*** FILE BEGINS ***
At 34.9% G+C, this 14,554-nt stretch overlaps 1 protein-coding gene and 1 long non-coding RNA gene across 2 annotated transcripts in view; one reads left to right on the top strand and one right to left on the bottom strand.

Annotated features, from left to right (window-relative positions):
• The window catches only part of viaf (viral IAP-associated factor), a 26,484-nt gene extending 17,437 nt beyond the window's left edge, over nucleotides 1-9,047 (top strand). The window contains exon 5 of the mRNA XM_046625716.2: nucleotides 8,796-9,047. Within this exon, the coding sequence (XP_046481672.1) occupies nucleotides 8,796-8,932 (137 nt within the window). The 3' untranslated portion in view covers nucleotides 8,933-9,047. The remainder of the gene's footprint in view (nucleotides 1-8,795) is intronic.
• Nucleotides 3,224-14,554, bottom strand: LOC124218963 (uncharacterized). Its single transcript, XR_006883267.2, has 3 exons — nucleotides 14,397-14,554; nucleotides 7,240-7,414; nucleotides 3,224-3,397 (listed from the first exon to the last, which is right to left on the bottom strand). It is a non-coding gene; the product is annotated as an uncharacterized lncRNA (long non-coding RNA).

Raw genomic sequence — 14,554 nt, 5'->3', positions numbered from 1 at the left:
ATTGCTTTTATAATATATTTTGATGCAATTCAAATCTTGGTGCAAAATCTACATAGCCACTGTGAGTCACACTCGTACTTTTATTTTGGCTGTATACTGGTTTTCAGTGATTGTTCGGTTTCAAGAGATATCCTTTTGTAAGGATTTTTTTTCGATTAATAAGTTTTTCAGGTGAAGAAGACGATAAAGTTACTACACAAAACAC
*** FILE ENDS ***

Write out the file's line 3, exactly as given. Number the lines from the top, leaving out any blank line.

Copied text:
• The window catches only part of viaf (viral IAP-associated factor), a 26,484-nt gene extending 17,437 nt beyond the window's left edge, over nucleotides 1-9,047 (top strand). The window contains exon 5 of the mRNA XM_046625716.2: nucleotides 8,796-9,047. Within this exon, the coding sequence (XP_046481672.1) occupies nucleotides 8,796-8,932 (137 nt within the window). The 3' untranslated portion in view covers nucleotides 8,933-9,047. The remainder of the gene's footprint in view (nucleotides 1-8,795) is intronic.